Published in 1927, The Tower Treasure is the book that introduced the teenage heroes, Frank and Joe Hardy, and which also began the series that would introduce generations of young boys to the world of crime fiction. The series ran until 2005 and consists of one hundred and ninety volumes, although some purists insist that only the first fifty-eight novels constitute the real Hardy Boy Mysteries. The books were written by "Franklin W. Dixon," the pen name used by a stable of writers who worked for the publisher that produced the books. This first volume was written by a Canadian author, Leslie McFarlane.
As the book opens, Frank and Joe, sixteen and fifteen respectively, are riding their motorcycles down a narrow road, when a speeding car nearly runs them off the road. Later, the car is found wrecked and the driver has apparently stolen a yellow roadster belonging to one of the Hardy boys' chums. (There are a lot of "chums" and "lads" in these books.)
The first mystery to be resolved in the book then, involves finding the stolen car. But soon, another more serious crime is committed when the house of one of the town's wealthy families is robbed. the caretaker, who is the father of one of Frank and Joe's sons, is the prime suspect. He's fired and later arrested, with devastating consequences for his family. The Hardy boys are the sons of the famous detective, Fenton Hardy, who agrees to look into the case. But when he can't come up with a solution, it appears that only his sons may be able to solve the crime and save the family of their friend.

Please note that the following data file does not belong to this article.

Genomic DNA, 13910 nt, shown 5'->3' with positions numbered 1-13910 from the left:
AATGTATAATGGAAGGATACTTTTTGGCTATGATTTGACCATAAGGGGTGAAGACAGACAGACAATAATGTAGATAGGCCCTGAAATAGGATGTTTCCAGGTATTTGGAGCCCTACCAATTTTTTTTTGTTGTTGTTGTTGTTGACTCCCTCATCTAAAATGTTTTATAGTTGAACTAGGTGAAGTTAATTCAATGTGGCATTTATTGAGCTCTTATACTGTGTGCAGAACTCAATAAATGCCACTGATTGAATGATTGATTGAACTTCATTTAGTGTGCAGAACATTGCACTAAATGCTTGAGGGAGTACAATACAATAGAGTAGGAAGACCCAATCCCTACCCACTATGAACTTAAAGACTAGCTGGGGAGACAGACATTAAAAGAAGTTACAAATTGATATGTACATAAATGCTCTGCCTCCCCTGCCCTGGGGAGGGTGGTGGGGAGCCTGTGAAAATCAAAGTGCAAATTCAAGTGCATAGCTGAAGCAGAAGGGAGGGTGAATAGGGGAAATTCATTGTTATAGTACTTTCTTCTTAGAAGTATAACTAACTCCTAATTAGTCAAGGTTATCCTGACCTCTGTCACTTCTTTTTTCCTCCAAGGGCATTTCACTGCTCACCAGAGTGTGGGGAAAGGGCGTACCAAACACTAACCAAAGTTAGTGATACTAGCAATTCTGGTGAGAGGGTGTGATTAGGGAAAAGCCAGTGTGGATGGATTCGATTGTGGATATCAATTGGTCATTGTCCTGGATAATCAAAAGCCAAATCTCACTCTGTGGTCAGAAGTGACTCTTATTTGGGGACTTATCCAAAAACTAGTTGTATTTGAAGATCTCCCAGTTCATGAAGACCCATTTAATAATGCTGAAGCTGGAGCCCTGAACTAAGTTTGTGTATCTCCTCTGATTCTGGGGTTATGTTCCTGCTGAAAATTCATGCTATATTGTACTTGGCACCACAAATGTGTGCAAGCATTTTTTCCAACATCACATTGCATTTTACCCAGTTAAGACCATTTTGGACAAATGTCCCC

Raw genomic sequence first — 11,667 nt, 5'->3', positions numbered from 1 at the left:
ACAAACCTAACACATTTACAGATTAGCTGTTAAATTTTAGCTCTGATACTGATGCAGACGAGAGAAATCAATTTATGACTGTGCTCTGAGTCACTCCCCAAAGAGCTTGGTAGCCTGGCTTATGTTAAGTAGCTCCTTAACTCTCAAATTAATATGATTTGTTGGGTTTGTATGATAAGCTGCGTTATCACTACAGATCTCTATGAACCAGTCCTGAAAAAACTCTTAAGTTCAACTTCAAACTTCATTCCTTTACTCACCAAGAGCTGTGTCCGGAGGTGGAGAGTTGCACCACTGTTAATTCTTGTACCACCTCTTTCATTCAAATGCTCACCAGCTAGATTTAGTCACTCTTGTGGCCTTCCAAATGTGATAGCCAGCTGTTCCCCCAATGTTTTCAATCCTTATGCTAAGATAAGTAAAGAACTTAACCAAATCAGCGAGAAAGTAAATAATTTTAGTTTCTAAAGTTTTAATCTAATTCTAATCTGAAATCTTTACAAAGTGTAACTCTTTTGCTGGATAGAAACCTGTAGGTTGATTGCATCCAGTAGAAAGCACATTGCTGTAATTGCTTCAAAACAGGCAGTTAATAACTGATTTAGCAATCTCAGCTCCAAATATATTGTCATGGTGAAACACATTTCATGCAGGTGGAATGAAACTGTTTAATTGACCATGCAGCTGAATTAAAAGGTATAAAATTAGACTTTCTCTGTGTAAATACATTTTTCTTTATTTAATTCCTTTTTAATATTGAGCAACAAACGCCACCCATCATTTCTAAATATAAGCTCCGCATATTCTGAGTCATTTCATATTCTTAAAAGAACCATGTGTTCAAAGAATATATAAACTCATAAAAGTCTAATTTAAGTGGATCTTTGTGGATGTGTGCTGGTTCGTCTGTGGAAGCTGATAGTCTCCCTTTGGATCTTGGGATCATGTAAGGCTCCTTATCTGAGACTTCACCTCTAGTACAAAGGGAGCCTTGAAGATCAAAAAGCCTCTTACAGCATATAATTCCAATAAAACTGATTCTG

This is the sort of tale, along with others like it, that prompted many a young lad to race home from the third or fourth grade on a winter afternoon, grab a couple of cookies and a glass of Kool-Aid, and curl up with a book for the rest of the day, sometimes ignoring his own chums who were outside playing at one thing or another.
Later that lad might get to be eleven or twelve years old and discover in his father's library Erle Stanley Gardner's The Case Of The Vagabond Virgin. And sadly, once a lad has moved on to books with titles like that, there's no going back to the Hardy Boys. One can only move forward to Raymond Chandler, Lawrence Block, John D. MacDonald, John Sandford, Michael Connelly, and a host of other writers that might well tempt a man in his thirties or forties to bag work early in the afternoon, pour himself a beer or two, and settle in with a good book. But whatever his age, he'll always owe a debt of gratitude to those authors who got him started.